The production and distribution of pornographic materials exploiting children have always belonged to the most immoral crimes. Presently, the spread of this illegal activity is promoted by the growth of technologies and the Internet with the help of which criminals can spread their materials easier and faster. It is noted that child exploitation material (CEM) can have a considerable impact on young people (Prichard, Spiranovic, Watters, & Lueg, 2013). The distribution of CEM may occur through a variety of means, including USENET groups, e-mails, P2P networks, and Internet relay chats (Prichard et al., 2013).
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According to research, CEM can have negative effects on young people and children that are photographed or filmed. There is a possibility of physical harm as a result of tortures or sexual acts (Prichard et al., 2013). Additionally, child sexual abuse is related to numerous adverse long-term psychological effects such as depression, eating and anxiety disorders, suicidality, and posttraumatic stress disorder (Prichard et al., 2013). The negative impact is later aggravated by the distribution of photographs and films.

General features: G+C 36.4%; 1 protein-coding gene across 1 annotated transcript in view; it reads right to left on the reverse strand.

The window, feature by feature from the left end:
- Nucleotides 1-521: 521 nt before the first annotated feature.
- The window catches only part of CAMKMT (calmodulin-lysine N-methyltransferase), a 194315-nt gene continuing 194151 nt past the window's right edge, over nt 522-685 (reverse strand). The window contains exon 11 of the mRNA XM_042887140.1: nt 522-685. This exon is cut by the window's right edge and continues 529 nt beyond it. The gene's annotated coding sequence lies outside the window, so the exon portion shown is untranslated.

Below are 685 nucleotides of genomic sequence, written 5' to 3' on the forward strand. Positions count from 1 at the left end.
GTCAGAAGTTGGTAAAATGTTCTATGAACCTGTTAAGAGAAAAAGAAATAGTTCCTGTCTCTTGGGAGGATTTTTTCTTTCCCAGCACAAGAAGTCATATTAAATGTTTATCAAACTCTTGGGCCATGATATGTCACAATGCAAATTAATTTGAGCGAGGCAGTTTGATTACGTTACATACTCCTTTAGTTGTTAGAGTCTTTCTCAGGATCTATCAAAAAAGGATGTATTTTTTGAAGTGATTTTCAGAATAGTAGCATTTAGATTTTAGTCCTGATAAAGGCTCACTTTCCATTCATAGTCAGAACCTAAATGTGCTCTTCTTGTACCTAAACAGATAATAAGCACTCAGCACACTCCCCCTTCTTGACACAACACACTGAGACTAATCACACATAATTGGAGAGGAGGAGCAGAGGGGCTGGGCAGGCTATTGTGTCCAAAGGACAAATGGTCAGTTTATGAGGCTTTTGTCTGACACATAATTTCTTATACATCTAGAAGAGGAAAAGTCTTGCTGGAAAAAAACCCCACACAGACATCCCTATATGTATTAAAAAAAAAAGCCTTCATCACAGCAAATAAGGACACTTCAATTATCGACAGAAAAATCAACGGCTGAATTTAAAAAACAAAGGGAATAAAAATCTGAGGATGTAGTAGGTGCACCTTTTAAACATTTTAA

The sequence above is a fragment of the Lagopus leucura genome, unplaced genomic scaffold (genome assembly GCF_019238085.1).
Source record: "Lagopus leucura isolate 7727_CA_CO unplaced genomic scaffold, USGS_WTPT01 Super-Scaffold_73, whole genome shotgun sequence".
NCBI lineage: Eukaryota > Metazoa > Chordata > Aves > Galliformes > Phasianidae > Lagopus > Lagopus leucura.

Research results about children that are accidentally exposed to the online sexual content also indicate the adverse effects of CEM. According to the study performed by Hasebrink, Görzig, Haddon, Kalmus, and Livingstone in 2011, 14% out of 25,000 9-16year-old children have been exposed to child pornography on the Internet (Prichard et al., 2013). 25% of these young people have reported being bothered or upset by such content. It is noted than girls and younger children are more likely to be affected by CEM. At the same time, Prichard et al. (2013) remark that many children watch pornography deliberately, either of curiosity or for some other reasons.
Prichard, J., Spiranovic, C., Watters, P., & Lueg, C. (2013). Young people, child pornography, and subcultural norms on the Internet. Journal of the American Society for Information Science and Technology, 64(5), 992-1000.